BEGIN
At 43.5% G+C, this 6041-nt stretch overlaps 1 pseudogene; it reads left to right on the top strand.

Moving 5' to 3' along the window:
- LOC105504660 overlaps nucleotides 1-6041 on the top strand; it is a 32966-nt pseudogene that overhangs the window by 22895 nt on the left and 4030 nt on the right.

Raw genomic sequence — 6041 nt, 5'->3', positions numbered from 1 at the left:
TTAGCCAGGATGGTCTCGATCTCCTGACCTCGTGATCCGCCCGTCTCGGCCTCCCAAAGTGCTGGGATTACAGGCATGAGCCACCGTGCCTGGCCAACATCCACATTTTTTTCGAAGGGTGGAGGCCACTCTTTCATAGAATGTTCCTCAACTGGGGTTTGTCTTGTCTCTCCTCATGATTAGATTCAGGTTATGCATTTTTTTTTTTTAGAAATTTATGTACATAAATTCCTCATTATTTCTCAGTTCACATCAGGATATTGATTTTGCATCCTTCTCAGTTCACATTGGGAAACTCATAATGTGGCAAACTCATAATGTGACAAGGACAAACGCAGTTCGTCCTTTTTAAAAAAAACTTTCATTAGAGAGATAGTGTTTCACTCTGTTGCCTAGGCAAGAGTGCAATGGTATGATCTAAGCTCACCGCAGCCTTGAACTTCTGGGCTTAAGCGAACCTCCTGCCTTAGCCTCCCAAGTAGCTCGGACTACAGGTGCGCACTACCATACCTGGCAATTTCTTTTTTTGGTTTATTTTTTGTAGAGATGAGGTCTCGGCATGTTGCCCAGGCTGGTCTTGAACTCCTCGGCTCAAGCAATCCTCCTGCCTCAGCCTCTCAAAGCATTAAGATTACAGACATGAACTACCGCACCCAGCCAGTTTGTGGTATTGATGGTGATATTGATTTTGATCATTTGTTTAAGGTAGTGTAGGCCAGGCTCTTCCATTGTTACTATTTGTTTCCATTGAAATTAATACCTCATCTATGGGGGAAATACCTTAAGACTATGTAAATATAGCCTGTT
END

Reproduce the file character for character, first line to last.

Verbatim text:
At 43.5% G+C, this 6041-nt stretch overlaps 1 pseudogene; it reads left to right on the top strand.

Moving 5' to 3' along the window:
- LOC105504660 overlaps nucleotides 1-6041 on the top strand; it is a 32966-nt pseudogene that overhangs the window by 22895 nt on the left and 4030 nt on the right.

Raw genomic sequence — 6041 nt, 5'->3', positions numbered from 1 at the left:
TTAGCCAGGATGGTCTCGATCTCCTGACCTCGTGATCCGCCCGTCTCGGCCTCCCAAAGTGCTGGGATTACAGGCATGAGCCACCGTGCCTGGCCAACATCCACATTTTTTTCGAAGGGTGGAGGCCACTCTTTCATAGAATGTTCCTCAACTGGGGTTTGTCTTGTCTCTCCTCATGATTAGATTCAGGTTATGCATTTTTTTTTTTTAGAAATTTATGTACATAAATTCCTCATTATTTCTCAGTTCACATCAGGATATTGATTTTGCATCCTTCTCAGTTCACATTGGGAAACTCATAATGTGGCAAACTCATAATGTGACAAGGACAAACGCAGTTCGTCCTTTTTAAAAAAAACTTTCATTAGAGAGATAGTGTTTCACTCTGTTGCCTAGGCAAGAGTGCAATGGTATGATCTAAGCTCACCGCAGCCTTGAACTTCTGGGCTTAAGCGAACCTCCTGCCTTAGCCTCCCAAGTAGCTCGGACTACAGGTGCGCACTACCATACCTGGCAATTTCTTTTTTTGGTTTATTTTTTGTAGAGATGAGGTCTCGGCATGTTGCCCAGGCTGGTCTTGAACTCCTCGGCTCAAGCAATCCTCCTGCCTCAGCCTCTCAAAGCATTAAGATTACAGACATGAACTACCGCACCCAGCCAGTTTGTGGTATTGATGGTGATATTGATTTTGATCATTTGTTTAAGGTAGTGTAGGCCAGGCTCTTCCATTGTTACTATTTGTTTCCATTGAAATTAATACCTCATCTATGGGGGAAATACCTTAAGACTATGTAAATATAGCCTGTT